Vocal fest: mix of polished virtuosos, shy beginners

The mid-winter festival culminates in a concert, 'Bach to Broadway'

Posted: Thursday, December 27, 2001

A t a time when many in Juneau are heading south for a dose of warmth and sunshine, Byron McGilvray is preparing for his annual midwinter pilgrimage to Southeast Alaska.

This will be the 14th year McGilvray has left his home is sunny East Texas to lead Juneau Lyric Opera's MidWinter Vocal Festival. The 10-day singing workshop features two choirs, a group voice class and private lessons. The choral singers work intensively preparing for the festival's finale concert, "Bach to Broadway," which features performances by selected soloists, a large festival chorus and a smaller chamber ensemble.

McGilvray directs three choral groups in Texas and he coaches accomplished professionals but also has a talent for helping beginning singers with the basics, said Kathleen Wayne. Wayne is an experienced soprano and has been featured in many Juneau Lyric Opera productions.

"I don't think he's lost the thrill of teaching beginners," said Wayne, a singing teacher herself. "He gets so excited to see someone get something. That's the thrill of teaching, to see someone (succeed) who thought they couldn't sing."

Wayne has participated in many of McGilvray's workshops and choirs over the years. She also takes a few private lessons when he is in town.

"He's a great diagnostician," she said. "You form bad habits without someone around to monitor you."

Wayne recently opened her own voice studio and said she studies McGilvray's teaching techniques when he's in town.

"I can glean from his years of experience to see how he solves problems," she said. "He's a magnificent talent for diagnosing vocal problems. And he doesn't even look at you, he does it by listening."

McGilvray retired several years ago as a professor with the vocal department at the University of San Francisco. He returned to East Texas, where he grew up, and is director of the choral and vocal department at Trinity Valley Community College in Athens. He teaches voice and directs the school's three singing groups, Cardinal Singers, Chamber Singers, and Encore, a vocal jazz group.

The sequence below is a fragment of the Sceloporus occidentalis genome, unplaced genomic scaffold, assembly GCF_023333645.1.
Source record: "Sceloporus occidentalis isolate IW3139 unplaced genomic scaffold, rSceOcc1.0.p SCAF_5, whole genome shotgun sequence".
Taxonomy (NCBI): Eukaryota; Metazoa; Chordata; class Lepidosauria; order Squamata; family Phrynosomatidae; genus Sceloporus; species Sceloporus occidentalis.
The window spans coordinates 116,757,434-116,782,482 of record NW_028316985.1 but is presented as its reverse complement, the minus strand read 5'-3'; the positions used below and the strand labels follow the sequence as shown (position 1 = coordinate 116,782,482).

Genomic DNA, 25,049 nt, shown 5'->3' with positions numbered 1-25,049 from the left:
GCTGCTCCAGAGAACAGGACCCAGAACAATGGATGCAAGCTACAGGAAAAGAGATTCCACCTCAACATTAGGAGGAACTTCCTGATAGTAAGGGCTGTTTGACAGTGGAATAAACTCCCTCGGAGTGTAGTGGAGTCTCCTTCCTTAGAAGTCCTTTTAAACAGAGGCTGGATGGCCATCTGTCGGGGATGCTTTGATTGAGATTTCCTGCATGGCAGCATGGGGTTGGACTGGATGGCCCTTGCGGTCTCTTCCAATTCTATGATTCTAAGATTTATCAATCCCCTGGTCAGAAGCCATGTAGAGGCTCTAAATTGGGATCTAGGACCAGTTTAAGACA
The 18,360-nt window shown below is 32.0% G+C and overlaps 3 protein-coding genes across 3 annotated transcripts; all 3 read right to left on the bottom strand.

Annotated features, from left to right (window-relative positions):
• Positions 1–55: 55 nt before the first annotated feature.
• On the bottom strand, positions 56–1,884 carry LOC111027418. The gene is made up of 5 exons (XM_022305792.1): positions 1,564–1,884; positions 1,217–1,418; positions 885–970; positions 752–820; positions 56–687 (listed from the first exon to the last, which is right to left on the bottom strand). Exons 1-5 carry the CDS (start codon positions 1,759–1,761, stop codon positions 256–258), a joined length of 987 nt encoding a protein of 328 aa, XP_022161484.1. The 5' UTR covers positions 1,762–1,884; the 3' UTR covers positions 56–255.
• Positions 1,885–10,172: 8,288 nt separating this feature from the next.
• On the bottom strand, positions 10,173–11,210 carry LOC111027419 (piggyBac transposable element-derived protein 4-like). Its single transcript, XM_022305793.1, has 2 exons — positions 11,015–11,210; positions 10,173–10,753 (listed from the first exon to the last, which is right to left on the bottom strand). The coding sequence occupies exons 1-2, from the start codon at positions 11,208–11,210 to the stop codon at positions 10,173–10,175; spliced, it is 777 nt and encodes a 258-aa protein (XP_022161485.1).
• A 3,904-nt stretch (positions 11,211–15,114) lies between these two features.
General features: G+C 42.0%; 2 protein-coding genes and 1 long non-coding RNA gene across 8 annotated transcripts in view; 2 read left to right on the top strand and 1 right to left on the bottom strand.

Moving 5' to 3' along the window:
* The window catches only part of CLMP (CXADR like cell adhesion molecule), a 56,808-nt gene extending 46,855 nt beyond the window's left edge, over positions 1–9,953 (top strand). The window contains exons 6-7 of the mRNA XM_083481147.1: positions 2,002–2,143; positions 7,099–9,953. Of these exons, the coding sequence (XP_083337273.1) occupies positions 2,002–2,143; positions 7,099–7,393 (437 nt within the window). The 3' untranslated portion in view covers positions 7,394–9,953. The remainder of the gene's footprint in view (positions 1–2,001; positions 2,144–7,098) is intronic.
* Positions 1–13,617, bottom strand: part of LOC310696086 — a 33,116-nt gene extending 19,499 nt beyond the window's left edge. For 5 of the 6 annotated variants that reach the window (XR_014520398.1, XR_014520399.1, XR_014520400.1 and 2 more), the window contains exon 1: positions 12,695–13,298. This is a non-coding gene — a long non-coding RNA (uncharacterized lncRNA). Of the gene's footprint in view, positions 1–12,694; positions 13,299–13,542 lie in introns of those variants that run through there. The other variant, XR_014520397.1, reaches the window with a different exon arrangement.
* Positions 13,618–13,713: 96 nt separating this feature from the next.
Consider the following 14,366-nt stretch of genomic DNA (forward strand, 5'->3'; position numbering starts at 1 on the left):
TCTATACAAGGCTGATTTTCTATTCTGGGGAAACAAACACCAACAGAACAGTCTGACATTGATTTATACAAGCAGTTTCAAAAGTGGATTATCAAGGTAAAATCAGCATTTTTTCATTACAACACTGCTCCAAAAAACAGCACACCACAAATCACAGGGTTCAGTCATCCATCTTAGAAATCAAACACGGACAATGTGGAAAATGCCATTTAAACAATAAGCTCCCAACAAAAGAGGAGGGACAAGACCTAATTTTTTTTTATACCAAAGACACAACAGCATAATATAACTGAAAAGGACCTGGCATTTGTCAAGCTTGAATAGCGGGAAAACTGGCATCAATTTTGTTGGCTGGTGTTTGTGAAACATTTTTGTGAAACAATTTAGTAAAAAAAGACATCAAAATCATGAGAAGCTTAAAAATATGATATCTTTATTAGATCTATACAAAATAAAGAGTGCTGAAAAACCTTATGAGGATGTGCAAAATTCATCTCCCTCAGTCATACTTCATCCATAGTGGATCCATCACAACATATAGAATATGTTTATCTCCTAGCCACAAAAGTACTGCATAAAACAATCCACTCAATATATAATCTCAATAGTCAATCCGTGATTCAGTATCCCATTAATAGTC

McGilvray began conducting at the age of 16, when he directed a church choir in his hometown of Conroe, Texas. From there he went on to conduct at public schools and at the university level, and has since conducted in 42 countries and 48 states. He holds a bachelor's degree from Lamar University in Beaumont, Texas, a master's degree from Texas Christian University in Ft. Worth and his doctoral degree from the Conservatory of Music at the University of Missouri in Kansas City.

Lena Simmons, a Juneau Lyric Opera board member who helped organize the upcoming festival, said every year attendance has increased and McGilvray builds upon the growing experience of the returning singers. Three years ago a second choir was added.

"We started that because we had requests from people for a smaller group setting, rather than 80 people," she said. "This gives people a chance to do more difficult music."

She said the material for the "Bach to Broadway" concert will be selected during the first few days of McGilvray's visit,

"He brings a big pile of music and we get together around the piano and play it all and decide: definitely, maybe, and definitely not," she said. "Then we put together a nice mixture."

The "Bach to Broadway" concert will be 3 p.m. Jan. 13 at Chapel by the Lake. Auditions for the small chamber ensemble will be Jan. 2 and rehearsals start Jan. 3. No auditions are required for the festival chorus or the group voice class. The festival chorus first meets Sunday, Jan. 6, and the group classes start Jan. 7. For more information contact Juneau Lyric Opera, 789-4604 or www.juneau.com/opera.

Riley Woodford can be reached at rileyw@juneauempire.com.

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